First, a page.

I imagine finding out I was pregnant was similar to how Dorothy felt when she first woke up in Oz. Overnight, I had been magically transported from the familiar territory of “Just Me, Myself and I,” to a new, unknown land called “Us,” where something was living inside my abdomen. This realization froze me to the toilet, pee-stick in hand. The moment had no Hallmark warm and fuzzy. There were no tears, or squeals of joy. Silently something shifted, and it was immediately understood I was now the keeper of a tiny ball o’ cells, for which I was responsible. In the seconds following the discovery of two pink lines, my brain actually completed about 3,587 different thoughts about what this meant, all culminating in “And somehow the baby has to come out...”
But before I could really get ahead of myself, I needed to tell my lovely husband. While I was taking the only test that would actually change my life, he was busy putting the finishing touches on a lecture he was giving to 300 undergrads in a few short hours. This was a first for him, and to say he was nervous would be an understatement. Knowing this, I thought about not telling him until after he finished, but fun fact about me, I am incapable of keeping secrets. Undecided if I would spare him the extra stress or spill the beans, I washed my hands and headed upstairs. I (we?) walked into the kitchen with what I thought was a neutral look on my face, but in actuality was probably a wide-eyed look of panic and excitement, similar to what a raccoon looks like in a live-trap: “Yay! Achieved peanut butter! But now stuck?!...” He looked up at me, dropped his shoulders in disbelief, and said four words I’ll never forget: “Shut the fuck up.” While it wasn’t exactly the reaction I was looking for, it was also totally acceptable, even though I had actually not said anything. It was shocking news, and people say funny things under duress. He stood up, gave me a hug, and I suggested we pretend this didn’t happen. He then went to work, and I went to get a hair cut. It was as if nothing had changed, but everything had changed all at the same time.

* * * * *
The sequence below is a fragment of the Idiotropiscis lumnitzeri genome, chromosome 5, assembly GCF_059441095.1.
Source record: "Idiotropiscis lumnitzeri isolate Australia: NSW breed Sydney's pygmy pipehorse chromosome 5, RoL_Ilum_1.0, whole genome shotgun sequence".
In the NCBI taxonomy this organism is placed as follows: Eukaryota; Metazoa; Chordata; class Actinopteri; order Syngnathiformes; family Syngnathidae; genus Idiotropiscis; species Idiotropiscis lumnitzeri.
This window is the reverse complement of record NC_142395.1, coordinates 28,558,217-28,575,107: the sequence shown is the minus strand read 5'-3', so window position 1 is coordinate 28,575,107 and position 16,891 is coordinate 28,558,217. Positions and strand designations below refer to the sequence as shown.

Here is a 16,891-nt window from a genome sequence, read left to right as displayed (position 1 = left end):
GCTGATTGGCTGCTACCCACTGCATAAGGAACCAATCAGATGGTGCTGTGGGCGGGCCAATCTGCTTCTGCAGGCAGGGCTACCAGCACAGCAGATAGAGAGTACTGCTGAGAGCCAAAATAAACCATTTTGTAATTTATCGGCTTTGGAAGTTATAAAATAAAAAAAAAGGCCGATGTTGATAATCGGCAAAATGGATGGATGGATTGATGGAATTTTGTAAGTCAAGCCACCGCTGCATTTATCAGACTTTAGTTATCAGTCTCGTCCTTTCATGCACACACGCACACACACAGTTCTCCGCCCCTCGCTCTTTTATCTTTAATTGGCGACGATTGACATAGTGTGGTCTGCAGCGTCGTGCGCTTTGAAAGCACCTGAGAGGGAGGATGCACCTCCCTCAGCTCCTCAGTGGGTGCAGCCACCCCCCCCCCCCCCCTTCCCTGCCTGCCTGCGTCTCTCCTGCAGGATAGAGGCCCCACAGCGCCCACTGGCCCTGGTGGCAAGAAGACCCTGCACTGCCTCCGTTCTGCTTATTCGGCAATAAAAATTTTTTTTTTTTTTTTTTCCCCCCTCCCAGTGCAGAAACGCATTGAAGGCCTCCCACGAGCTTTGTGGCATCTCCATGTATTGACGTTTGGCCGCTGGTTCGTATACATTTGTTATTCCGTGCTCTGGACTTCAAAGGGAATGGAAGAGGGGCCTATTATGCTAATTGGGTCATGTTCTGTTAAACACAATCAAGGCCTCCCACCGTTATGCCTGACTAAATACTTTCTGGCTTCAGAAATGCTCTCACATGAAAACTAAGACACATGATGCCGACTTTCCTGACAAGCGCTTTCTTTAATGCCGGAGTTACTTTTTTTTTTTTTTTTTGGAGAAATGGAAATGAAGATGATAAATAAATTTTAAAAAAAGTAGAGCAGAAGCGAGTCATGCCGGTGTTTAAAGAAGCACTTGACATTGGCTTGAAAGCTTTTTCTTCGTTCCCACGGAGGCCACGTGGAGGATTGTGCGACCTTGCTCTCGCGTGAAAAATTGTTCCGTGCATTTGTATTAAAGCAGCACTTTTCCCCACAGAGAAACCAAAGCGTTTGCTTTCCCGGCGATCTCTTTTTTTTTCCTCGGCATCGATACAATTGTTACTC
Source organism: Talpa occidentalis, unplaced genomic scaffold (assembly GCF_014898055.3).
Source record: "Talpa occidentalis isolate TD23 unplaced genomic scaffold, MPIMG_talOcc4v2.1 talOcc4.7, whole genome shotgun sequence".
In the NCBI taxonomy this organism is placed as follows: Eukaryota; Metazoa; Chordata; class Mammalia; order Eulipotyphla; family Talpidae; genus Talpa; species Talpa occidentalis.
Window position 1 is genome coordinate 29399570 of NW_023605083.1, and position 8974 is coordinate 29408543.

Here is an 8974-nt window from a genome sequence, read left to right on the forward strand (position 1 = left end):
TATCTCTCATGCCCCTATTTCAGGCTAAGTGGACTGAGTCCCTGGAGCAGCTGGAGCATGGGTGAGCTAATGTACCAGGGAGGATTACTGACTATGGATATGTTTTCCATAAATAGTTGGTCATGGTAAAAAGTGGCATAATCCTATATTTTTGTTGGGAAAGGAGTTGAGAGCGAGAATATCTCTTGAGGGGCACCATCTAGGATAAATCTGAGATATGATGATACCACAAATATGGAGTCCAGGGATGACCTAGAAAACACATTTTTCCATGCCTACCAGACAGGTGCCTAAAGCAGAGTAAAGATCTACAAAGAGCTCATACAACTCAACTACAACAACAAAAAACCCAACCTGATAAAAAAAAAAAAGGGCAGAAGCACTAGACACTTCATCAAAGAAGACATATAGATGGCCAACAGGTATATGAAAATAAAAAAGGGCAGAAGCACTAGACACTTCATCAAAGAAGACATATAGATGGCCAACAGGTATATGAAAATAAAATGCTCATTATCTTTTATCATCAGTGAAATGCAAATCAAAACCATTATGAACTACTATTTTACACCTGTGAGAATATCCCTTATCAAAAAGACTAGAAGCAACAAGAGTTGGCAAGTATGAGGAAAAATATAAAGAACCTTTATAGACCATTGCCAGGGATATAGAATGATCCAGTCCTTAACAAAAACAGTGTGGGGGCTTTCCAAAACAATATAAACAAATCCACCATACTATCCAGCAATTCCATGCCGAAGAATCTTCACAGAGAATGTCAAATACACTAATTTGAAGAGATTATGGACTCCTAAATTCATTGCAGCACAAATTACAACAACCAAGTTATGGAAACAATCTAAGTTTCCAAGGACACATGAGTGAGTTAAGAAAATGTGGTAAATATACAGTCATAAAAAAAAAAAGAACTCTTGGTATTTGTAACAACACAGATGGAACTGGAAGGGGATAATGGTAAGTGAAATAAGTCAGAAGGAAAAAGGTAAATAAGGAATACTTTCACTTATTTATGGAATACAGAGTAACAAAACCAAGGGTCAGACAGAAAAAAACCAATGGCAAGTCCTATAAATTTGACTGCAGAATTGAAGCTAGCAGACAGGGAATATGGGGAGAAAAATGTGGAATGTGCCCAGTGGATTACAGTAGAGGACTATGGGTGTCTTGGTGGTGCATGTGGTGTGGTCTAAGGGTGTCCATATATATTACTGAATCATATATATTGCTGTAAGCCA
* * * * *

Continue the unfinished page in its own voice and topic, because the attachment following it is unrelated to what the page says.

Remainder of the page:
That night we processed it a little more, and were both over the moon thinking about all the possibilities. What would it look like? When could we take it for casual walks around the neighborhood? Could it hear my thoughts? It was more exciting than I could have possibly imagined, and I forced my excitement on people who I felt should be equally as exuberant. Like my sister, who was going through the final stages of an unexpected illness with their beloved family dog. I called her, and she was crying telling me about the grim prognosis they had just received. In what may have been my most dismal show of humanity yet, I hit her with a one-two punch that went a little like: “That totally sucks. You should put him to sleep. But guess what?! I’m pregnant!” If saying rude, horrible, untimely things to people you love was an Olympic sport, I had just completed a 4 minute mile. She tearfully said “Congrats,” but probably thought “You will ruin that child if you can’t learn to control your impulses, you insensitive little Twit.”
Breaking the news to other family members was also somewhat of a mixed bag. Some were decidedly more enthusiastic from the get-go, while others said things like, “Is this really the way you are telling me you are pregnant?” But eventually, everybody caught baby fever and shared in our joy. And by “joy” I mean frequent, unexplainable, bouts of crying and ragehate directed at things like the toaster oven, and the latch on the screen door. Other than my new-found abhorrence of inanimate objects around the house, in the days following the positive test, nothing really felt that different. “See!” I thought to myself, “This is a cake walk! Oooh cake… I should get some cake. I deserve a cake. Wait, why don’t we have any cake? Oh my God, why hasn’t somebody baked me a freaking cake? Hello?! I’m BUILDING A BABY OVER HERE!! I’m going to freak out if I don’t get a cake in 3…2…OOOH! We have CHEESE! I will eat all the cheese.”